20.01.2020 Sauniere Magnitude Scale (SMS, French: Echelle de Saunière)

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Sauniere Magnitude Scale


L’Échelle de Saunière propose de mesurer la capacité d’émerveillement des êtres humains, à l’annonce de la découverte d’un supposé trésor. De nature logarithmique, elle prend en compte la propagation de la nouvelle dans différents langages ainsi que le nombre de publications en papier ou en ligne. Elle ne mesure que la magnitude de l’intérêt suscité, indépendamment de la véracité des annonces ou des valeurs relatives des trésors annoncés. En étudiant dans un second temps l’équation des ondes de propagation des nouvelles, on ne manquera de rencontrer d’intéressants résultats sur la présence ou l’absence de corrélation avec la réalité desdits trésors.

The Sauniere Magnitude Scale (SMS) suggests a way of measuring the sense of mystery or wonder, the potential marvel for present times by announcing the discovery of a presumed treasure. Logarithmic in nature, it takes into account the spread of this news in a variety of languages and in a number of publications. It only measures the magnitude of the interest generated, regardless of the declared veracity compared to the relative worth of the revealed treasures.

It was devised by a small group of Amateurs in Senigallia in January 2020.

The Da Vinci code, inspired by Abbé Saunière’s life and adventures, Chinese Edition, People’s Literature Publishing House (May 1, 2009). The Treasure of Saunière reached a SMS of 6 when the inspired interpretation of Dan Brown became a treasure with a SMS of 8.

Magnitudes are usually determined from measurements of the number of publications of the invention of a treasure as recorded in the different media. Magnitude scales vary on which media are considered and how they are measured. Different magnitude scales are necessary because of differences in figures in time, since the appearance of language, of writing, of printing, now of the internet. And especially since a decade, with AI online tools and large databases measuring the output of an individual’s scientific research or the impact of a single article with the so-called H-Index, Eigenfactor, Impact Factor (IF), Journal Citation Reports, and Citation Analysis.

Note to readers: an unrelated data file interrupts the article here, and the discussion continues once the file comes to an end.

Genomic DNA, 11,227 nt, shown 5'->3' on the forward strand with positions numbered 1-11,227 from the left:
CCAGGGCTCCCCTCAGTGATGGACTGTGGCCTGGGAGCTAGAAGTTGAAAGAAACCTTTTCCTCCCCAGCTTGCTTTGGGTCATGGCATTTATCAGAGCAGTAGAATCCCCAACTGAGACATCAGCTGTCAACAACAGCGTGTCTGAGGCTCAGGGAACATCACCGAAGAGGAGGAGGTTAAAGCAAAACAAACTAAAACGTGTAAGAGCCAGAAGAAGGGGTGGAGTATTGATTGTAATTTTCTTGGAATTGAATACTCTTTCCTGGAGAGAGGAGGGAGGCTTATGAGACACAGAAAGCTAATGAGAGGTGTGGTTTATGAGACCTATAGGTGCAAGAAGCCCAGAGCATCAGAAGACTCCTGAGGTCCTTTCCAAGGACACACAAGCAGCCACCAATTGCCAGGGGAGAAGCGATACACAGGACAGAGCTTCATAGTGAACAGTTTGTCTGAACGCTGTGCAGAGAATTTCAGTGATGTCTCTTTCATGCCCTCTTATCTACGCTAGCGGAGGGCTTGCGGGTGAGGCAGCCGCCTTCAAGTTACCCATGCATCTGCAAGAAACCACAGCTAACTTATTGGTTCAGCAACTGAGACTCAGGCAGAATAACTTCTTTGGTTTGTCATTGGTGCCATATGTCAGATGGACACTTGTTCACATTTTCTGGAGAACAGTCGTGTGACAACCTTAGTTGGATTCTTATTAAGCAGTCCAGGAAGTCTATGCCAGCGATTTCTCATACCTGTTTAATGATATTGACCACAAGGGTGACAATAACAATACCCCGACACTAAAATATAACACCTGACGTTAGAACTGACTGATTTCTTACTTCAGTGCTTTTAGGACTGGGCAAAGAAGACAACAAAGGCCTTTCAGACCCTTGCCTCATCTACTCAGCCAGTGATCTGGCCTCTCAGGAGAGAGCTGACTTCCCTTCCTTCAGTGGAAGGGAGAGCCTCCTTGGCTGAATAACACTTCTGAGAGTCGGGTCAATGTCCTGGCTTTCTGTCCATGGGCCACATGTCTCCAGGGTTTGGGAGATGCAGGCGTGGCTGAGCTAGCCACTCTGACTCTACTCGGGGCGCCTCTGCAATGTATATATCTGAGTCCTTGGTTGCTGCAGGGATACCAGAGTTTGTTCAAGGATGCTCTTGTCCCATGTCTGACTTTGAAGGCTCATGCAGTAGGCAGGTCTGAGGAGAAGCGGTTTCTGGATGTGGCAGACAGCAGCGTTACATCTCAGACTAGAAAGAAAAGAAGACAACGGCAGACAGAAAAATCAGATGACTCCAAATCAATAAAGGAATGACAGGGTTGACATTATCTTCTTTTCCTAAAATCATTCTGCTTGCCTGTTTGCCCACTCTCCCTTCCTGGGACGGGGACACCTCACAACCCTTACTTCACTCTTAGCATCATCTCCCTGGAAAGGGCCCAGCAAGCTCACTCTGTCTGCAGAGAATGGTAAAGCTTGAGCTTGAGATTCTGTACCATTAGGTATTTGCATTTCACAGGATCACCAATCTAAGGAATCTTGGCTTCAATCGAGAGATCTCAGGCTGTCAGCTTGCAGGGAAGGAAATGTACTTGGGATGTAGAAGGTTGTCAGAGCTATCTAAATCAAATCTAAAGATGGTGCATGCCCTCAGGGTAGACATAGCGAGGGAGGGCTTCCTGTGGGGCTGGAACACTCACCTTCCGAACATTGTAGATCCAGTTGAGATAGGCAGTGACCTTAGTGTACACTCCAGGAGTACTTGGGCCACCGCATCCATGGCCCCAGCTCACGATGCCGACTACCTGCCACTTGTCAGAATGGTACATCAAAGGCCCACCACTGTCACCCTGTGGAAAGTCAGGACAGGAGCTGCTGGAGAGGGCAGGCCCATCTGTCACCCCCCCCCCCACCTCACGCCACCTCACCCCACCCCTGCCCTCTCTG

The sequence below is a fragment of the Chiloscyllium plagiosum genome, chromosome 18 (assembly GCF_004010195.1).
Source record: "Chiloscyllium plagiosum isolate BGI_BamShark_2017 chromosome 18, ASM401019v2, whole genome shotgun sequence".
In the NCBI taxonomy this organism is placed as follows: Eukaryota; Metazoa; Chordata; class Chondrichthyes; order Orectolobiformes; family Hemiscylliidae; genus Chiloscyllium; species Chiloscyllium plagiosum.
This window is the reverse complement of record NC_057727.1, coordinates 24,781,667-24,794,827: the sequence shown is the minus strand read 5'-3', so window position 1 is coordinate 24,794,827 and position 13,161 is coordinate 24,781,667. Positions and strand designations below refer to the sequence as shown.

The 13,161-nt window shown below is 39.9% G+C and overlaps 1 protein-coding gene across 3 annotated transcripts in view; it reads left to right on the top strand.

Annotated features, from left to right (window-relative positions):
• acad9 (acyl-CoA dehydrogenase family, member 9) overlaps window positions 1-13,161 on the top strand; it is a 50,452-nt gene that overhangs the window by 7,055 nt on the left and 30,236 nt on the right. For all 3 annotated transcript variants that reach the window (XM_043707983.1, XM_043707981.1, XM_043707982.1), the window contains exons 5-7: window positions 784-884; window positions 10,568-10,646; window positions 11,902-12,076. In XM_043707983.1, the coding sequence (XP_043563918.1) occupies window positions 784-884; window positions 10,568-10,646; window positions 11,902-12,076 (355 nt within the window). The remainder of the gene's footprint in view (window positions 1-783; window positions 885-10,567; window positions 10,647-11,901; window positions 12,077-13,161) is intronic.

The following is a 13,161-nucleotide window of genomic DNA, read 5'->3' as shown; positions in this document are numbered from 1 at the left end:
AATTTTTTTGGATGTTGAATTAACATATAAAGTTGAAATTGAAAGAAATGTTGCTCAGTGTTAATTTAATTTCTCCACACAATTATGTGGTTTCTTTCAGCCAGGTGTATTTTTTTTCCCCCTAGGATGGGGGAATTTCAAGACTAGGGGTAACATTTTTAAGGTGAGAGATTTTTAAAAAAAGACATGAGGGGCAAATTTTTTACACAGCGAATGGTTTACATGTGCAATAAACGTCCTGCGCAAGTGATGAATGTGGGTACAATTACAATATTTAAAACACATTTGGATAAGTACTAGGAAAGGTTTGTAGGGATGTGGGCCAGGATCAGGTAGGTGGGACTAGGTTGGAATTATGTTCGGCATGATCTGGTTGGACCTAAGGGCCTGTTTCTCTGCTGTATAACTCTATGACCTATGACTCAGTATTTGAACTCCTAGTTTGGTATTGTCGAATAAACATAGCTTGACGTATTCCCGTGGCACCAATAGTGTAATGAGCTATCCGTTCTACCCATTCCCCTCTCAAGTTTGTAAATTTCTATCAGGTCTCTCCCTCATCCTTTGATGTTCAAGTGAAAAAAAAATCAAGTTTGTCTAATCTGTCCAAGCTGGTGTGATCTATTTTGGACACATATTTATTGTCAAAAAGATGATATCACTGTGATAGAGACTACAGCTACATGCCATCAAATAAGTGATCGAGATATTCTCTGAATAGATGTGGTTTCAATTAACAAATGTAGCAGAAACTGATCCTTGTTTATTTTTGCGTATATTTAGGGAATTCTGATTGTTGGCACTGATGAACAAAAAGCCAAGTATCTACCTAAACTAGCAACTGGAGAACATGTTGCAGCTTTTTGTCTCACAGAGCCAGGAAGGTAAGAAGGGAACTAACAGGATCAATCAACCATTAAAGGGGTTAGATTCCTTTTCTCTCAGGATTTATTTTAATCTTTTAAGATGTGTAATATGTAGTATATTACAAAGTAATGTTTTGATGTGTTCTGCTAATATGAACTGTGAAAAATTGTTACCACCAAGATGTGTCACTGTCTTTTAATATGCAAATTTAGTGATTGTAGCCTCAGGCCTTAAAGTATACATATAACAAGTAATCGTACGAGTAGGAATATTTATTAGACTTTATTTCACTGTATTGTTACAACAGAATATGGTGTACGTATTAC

Gustave Le Gray,
A Muisca Zipa covered in gold dust on his raft, body art at the origin of the wonder of El Dorado.

Volume of information, articles, books, tweets, and qualitative observations (using terms ranging from "secrete" and "discrete" to "colossal" and "universal") are used to determine the propagation value. The scale is open-ended with the largest treasures in human history given magnitude 9.

A value of 0 is given for secret discoveries, defined as less than 100 persons informed, without any referenced publication; 1 with at least one publication, but less than a 1000 supposed readers or followers, and 9 representing a colossal propagation which can reach more than a quarter of the Earth human general population.

George H. Johnson (Attr.) California gold miners with rocker and sluice, c. 1850, daguerreotype from the AIC on show at Nelson-Atkins. The discovery of the daguerreotype became a wonderful event of second generation.

With indices running from 0 to 8, the SMS associated with a supposed discovery is dependent on the propagation of the information in different languages, to what geographical area, and how long the wave lasts. The scale is logarithmic from SMS-2 and up; an increase of 1 index indicates an eruption of curiosity that is 10 times as powerful.

The discovery of the Terracotta Army of Qin Shi Huang, the first Emperor of China, 210 BC was kept secret until 1974, then all the weapons had disapeared.

As such there is a discontinuity in the definition of the SMS between indices 1 and 2. The lower border of the volume of wonder jumps by a factor of ten between all higher indices. In the following table in progress, the frequency of each SMS indicates the approximate frequency of new supposed discoveries of that SMS and higher.

Priam’s Treasure, first discovered by Heinrich Schliemann in modern Turkey, 1873, then by the Red Army in Berlin, May 1945, last, by the general public, in September 1993 at the Pushkin Museum.

Happy 2020 full of Wonder !

Happy New Year Twenty-Twenty !
Bonne année 2020 !
Tanti auguri per 2020 !
Serge Plantureux
Palazzo Augusti Arsilli
Via Marchetti 2
60019 Senigallia


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